WASHINGTON June 19 2021:The World Bank’s Board of Executive Directors today approved USD442 million in financing to support Pakistan in improving access to water and sanitation services for the most vulnerable rural communities in Punjab province.
The Punjab Rural Sustainable Water Supply and Sanitation Project (PRSWSSP) will help upgrade water supply and sanitation infrastructure and services that ensure equitable and sustainable access to drinking water and safe wastewater management. The project prioritizes rural settlements, where water contamination and poor sanitation practices are more prevalent, causing high levels of illness and child stunting.
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The project will implement tailored, cost-effective solutions for both large and small rural settlements, using scalable technologies that help facilitate solid and animal waste management at the household and community levels. It will also establish a water-quality monitoring system to ensure compliance with national standards for drinking water and wastewater. The PRSWSSP will promote safe water handling, hygiene, and water conservation practices at the household level, with a focus on maternal, newborn and child health.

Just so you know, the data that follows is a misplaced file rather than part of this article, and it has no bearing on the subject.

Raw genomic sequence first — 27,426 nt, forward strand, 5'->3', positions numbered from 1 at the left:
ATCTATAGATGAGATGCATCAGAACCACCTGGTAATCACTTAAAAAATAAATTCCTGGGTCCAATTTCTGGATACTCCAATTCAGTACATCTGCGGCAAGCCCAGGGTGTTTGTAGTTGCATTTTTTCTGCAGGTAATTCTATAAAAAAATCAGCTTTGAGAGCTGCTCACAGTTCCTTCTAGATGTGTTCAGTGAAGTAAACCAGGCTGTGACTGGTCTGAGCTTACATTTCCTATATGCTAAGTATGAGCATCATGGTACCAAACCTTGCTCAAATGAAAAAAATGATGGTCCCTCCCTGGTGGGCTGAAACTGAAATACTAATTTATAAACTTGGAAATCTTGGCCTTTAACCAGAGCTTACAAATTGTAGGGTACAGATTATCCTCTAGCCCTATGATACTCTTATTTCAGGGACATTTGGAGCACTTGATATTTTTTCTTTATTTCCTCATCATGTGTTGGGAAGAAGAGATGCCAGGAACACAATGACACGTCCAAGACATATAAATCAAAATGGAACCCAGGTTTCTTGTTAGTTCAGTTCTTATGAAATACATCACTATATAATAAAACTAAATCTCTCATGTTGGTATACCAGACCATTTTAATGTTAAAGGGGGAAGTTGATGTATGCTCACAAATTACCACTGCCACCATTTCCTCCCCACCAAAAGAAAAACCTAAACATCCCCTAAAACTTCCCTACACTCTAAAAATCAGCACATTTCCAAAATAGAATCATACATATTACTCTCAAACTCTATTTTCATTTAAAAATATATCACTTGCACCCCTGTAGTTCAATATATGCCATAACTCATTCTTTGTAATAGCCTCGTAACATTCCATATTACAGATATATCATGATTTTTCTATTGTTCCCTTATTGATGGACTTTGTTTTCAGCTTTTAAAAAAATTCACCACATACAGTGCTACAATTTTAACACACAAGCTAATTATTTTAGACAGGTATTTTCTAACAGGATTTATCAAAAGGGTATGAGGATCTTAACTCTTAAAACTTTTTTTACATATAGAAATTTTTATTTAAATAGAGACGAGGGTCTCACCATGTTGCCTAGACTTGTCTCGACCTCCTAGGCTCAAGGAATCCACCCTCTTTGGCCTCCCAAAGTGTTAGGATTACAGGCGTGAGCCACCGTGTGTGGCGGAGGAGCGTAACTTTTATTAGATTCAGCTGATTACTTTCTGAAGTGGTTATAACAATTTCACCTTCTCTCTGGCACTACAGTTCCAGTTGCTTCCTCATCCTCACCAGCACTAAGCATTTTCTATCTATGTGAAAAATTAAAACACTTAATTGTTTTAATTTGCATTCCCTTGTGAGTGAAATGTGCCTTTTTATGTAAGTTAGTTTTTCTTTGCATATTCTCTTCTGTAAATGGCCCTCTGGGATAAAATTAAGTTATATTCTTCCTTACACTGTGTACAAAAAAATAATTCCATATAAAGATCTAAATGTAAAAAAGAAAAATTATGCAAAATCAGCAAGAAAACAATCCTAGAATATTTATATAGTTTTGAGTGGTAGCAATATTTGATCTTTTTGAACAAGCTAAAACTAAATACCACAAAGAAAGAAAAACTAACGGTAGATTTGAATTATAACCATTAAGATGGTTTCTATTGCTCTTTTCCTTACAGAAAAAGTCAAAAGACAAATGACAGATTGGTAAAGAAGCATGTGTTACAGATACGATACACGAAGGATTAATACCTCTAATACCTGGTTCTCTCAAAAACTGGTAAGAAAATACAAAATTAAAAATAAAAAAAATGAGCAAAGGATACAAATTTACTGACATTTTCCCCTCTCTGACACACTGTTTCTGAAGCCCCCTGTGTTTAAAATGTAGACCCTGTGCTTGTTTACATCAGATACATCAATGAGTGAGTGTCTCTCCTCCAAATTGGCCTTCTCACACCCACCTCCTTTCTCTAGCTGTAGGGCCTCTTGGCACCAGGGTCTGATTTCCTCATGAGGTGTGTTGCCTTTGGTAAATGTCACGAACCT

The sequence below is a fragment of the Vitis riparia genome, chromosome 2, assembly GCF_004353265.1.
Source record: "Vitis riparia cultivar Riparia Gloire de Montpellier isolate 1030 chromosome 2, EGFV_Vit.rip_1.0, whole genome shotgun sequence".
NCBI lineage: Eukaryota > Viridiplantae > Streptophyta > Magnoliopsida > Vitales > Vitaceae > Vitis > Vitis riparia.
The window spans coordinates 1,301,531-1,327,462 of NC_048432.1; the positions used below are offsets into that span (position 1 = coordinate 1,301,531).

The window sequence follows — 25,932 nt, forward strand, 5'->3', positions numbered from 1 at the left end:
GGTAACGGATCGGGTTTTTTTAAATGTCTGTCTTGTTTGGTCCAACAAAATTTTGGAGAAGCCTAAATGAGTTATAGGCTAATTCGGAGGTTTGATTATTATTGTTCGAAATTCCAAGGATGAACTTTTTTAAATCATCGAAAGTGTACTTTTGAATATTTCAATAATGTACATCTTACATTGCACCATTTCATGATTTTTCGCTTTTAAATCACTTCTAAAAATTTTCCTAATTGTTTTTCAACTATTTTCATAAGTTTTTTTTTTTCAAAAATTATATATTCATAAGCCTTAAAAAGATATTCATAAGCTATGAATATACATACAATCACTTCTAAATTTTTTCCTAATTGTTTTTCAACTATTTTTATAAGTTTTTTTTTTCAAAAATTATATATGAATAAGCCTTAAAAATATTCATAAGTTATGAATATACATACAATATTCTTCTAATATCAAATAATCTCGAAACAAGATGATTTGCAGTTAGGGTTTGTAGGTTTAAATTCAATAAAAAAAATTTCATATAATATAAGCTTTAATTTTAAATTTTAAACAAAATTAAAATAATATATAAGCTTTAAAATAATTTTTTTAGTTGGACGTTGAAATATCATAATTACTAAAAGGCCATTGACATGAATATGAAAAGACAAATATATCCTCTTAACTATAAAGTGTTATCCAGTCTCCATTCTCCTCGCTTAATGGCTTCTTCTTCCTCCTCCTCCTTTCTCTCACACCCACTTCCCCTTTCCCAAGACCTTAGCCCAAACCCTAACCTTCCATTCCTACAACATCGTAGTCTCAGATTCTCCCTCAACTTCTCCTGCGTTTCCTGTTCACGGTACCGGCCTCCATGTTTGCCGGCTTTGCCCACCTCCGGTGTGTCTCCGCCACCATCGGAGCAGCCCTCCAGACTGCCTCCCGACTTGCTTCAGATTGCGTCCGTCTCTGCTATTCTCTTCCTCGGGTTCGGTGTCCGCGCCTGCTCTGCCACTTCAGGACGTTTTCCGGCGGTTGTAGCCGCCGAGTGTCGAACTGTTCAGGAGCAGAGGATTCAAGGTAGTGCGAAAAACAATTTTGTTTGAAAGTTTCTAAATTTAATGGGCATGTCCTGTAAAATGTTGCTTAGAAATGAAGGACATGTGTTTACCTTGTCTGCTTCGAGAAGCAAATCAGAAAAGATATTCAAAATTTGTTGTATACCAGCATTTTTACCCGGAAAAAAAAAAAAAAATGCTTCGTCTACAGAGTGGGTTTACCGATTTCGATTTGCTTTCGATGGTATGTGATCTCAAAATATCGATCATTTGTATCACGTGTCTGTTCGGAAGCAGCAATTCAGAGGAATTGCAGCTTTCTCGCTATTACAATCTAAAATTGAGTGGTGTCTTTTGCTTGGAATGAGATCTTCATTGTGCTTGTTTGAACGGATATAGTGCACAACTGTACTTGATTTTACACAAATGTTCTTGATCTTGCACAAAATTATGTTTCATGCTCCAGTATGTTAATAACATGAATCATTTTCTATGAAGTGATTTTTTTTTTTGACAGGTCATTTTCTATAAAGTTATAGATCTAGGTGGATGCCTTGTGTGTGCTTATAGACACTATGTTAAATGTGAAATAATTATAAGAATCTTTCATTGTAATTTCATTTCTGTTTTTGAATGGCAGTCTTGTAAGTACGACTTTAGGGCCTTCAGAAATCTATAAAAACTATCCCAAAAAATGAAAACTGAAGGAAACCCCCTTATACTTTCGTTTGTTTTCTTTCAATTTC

The project will cover 16 districts, with 50 percent of districts drawn from south Punjab, and 25 percent each from central and north Punjab, benefiting 2,000 villages and more than six million people in rural areas. It will also provide training of village councils and community caretakers, which will have complementary responsibilities for operations and maintenance, monitoring and evaluation, and customer service.
The project design was informed by a 2018 flagship report, When Water Becomes a Hazard : A Diagnostic Report on The State of Water Supply, Sanitation and Poverty in Pakistan and Its Impact on Child Stunting, that examined linkages in Pakistan between water and sanitation services, and child stunting. This study also supported environmental sustainability and the need to provide information and support behavioral change in poor rural communities to reduce health risks.